Maximize Twitter Automation: Serverless Bots with Google App Script



Back in 2013, I was spending an unhealthy amount of time on Twitter. And at that time, I was really into the caricatures. So instead of checking every site I know for any new caricatures, I thought wouldn’t be great if there were a Twitter account that “tweets” new caricatures every day. And actually, there were such accounts. The problem was that those accounts weren’t relevant enough and shared the same caricatures over and over… And most of them were running actively only for a couple of months. Because after a couple of months, the owner of accounts usually got bored and didn’t want to continue.

So to have an account without an owner that gets bored quickly, I thought we should delegate this task to the bots.


Because it was a weekend project, I didn’t want it to cost an arm and leg. I knew that if I wanted the bot to be a long-running show, it should require a minimum of possible time and resources from me.

I was already familiar with Google Apps Script and had used it several times. So I thought if I could build the bot with Google Apps Script (GAS), it meant I wouldn’t be paying for servers, and as a bonus, I would get to play with the Javascript at the backend.

Obviously, it has been a long time since I started building it, and I can not recall all the process details. But I remember that there was built-in support for OAuth in GAS back then, so it was relatively easier to build a bot. And there was another service called ScriptDB in GAS. It allowed scripts to have databases and store data in them. For example, I’ve used ScriptDB to keep track of the caricatures to check if the bot has tweeted the picture before.

But both of those services were deprecated; I had to replace those parts along the way to keep the bot functioning. So when ScriptDB was deprecated, I started using Do you remember old, good The one that Facebook bought and killed after a while.

After the fate of, I gave up on third-party databases, and since then, I’ve been using Google Sheets as a database for the bot.

And nowadays, you have to use libraries to authenticate with external services like Twitter:

Since the bot's launch, it has seen a couple of iterations. Right now, it’s on 3rd version.

After the latest update, it now has a little web dashboard where you can manually post, check the time of scheduled events, or check the social channels' connection status.

This is how it works:

You can set “triggers” on the Google Apps Script file. For example, I’ve set up a trigger that runs every hour and executes the GAS function that checks websites to see if any new caricatures are posted. When it finds a picture, it first runs it through the database (Google Sheets) to check if it’s a new picture. If so, then posts it to the social channels and write back to the database for future reference.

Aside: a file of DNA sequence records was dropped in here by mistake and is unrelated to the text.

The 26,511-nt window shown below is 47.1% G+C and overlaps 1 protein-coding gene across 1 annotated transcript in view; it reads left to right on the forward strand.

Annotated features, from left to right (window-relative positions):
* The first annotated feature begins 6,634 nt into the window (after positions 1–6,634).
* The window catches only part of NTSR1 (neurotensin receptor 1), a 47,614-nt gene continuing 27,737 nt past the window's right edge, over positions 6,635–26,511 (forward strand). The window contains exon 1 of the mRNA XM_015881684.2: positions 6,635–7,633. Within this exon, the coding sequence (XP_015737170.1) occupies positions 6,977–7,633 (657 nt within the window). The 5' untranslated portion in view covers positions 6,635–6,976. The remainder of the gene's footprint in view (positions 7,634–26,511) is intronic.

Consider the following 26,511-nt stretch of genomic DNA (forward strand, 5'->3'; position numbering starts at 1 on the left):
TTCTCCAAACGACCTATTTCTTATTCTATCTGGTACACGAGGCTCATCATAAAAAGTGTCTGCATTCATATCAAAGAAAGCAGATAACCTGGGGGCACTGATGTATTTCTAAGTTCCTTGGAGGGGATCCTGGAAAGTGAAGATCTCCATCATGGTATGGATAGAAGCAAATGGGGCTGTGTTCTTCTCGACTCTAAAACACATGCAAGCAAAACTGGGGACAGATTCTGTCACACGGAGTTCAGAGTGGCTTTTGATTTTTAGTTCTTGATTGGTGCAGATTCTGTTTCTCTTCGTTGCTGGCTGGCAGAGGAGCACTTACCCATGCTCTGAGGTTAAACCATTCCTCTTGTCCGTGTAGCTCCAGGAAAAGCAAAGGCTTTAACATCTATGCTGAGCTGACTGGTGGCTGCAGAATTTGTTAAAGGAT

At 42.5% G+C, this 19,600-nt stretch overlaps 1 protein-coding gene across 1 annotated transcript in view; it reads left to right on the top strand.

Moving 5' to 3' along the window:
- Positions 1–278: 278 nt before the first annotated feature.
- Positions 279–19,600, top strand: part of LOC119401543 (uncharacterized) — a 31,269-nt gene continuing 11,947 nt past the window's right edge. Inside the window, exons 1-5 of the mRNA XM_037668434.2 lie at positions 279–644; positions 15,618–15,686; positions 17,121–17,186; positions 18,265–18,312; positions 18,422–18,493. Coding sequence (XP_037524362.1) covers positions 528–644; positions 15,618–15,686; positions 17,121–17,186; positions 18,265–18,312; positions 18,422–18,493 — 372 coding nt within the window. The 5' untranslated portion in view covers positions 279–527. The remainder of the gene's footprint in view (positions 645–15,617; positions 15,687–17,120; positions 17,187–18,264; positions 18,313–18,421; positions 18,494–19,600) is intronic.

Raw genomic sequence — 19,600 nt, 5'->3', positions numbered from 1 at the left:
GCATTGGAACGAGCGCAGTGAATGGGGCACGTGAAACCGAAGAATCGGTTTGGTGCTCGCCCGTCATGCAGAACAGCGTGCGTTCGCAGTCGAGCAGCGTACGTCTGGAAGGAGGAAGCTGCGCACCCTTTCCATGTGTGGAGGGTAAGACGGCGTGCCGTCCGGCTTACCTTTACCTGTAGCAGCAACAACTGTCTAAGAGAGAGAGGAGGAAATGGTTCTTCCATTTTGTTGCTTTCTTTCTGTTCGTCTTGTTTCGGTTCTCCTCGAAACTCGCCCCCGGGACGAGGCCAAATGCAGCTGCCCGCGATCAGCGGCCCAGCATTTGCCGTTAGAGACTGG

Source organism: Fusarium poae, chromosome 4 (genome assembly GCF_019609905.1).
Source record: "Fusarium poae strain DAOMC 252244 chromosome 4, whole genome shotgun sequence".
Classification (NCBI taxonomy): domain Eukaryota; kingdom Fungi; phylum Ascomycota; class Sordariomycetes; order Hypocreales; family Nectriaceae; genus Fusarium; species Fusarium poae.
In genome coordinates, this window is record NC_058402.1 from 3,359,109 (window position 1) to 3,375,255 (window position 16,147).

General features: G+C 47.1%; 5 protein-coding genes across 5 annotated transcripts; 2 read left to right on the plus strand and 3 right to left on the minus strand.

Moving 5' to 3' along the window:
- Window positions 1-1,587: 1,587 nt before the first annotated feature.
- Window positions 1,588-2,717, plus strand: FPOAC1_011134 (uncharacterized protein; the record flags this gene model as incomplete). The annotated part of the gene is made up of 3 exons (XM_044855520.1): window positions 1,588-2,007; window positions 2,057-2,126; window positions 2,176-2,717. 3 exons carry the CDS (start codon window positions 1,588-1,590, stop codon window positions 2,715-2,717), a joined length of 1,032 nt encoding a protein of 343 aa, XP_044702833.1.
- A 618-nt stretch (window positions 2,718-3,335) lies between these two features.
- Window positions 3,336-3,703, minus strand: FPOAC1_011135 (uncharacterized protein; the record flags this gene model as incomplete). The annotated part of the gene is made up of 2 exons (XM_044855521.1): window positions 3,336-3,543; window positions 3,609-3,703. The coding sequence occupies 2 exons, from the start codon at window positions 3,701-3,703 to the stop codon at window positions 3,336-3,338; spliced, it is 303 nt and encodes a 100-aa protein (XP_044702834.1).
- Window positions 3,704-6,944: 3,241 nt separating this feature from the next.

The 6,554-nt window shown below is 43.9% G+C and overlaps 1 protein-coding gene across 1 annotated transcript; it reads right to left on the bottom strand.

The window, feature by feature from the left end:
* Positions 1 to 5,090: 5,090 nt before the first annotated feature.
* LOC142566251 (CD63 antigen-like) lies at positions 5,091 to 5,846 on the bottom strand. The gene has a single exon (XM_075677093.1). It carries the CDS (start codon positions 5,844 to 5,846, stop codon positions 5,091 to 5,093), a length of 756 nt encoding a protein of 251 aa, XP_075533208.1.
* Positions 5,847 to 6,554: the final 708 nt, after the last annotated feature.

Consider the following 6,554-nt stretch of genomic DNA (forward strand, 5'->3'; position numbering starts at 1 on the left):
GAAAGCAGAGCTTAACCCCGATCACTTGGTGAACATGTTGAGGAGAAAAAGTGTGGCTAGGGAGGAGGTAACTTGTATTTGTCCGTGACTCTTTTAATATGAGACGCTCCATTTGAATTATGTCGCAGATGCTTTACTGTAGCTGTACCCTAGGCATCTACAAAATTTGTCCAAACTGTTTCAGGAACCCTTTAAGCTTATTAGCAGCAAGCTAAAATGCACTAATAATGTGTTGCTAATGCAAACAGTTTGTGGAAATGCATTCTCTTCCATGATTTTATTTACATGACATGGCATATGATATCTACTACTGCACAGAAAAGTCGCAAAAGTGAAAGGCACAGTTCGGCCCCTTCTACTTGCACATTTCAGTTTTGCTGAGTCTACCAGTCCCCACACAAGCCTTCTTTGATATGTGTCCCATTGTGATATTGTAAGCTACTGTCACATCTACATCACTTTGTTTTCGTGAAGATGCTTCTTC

As you can see from the picture above, after figuring out how to integrate with Twitter, I’ve also incorporated a bot with Facebook and Tumblr. Tweeting or posting text was easy, but posting images with GAS took some time to figure out. So here’s the code snippet to save you time:

function getTwitterService() {
// Check
// for the docs
return OAuth1.createService('twitter')
// Set the endpoint URLs.
// Set the consumer key and secret.
// Set the name of the callback function in the script referenced
// above that should be invoked to complete the OAuth flow.
// Set the property store where authorized tokens should be persisted.
function tweetPicFromURL(url) {
try {
var boundary = "cuthere";
var picture = UrlFetchApp.fetch(url).getBlob().setContentTypeFromExtension();
var status = "Test status";
var requestBody = Utilities.newBlob("--"+boundary+"\r\n"+
"Content-Disposition: form-data; name=\"status\"\r\n\r\n"+status+"\r\n"+
"Content-Disposition: form-data; name=\"media[]\"; filename=\""+picture.getName()+"\"\r\n"+
"Content-Type: "+picture.getContentType()+"\r\n\r\n").getBytes();
requestBody = requestBody.concat(picture.getBytes());
requestBody = requestBody.concat(Utilities.newBlob("\r\n--"+boundary+"--\r\n").getBytes());
var options =
method: "post",
contentType: "multipart/form-data; boundary="+boundary,
payload: requestBody
// twitter stuff
var api = '';
var twitterService = getTwitterService();
var response = twitterService.fetch(api, options);
return response;

Github Gist of the code snippet:


Honestly, up until this year’s (2018) Google I/O, I didn’t realize why this project appeals to me so much. But, after watching one of the presentations on Google I/O ‘18, I realized that I like this architecture and project because it’s serverless. And the fact that I was using serverless before even it was a “thing” made me love this project even more now.

So after 5 years and 11.3K caricatures that posted, I would like to think about this experiment as a successful one.

Here’re the links to check out for working bots: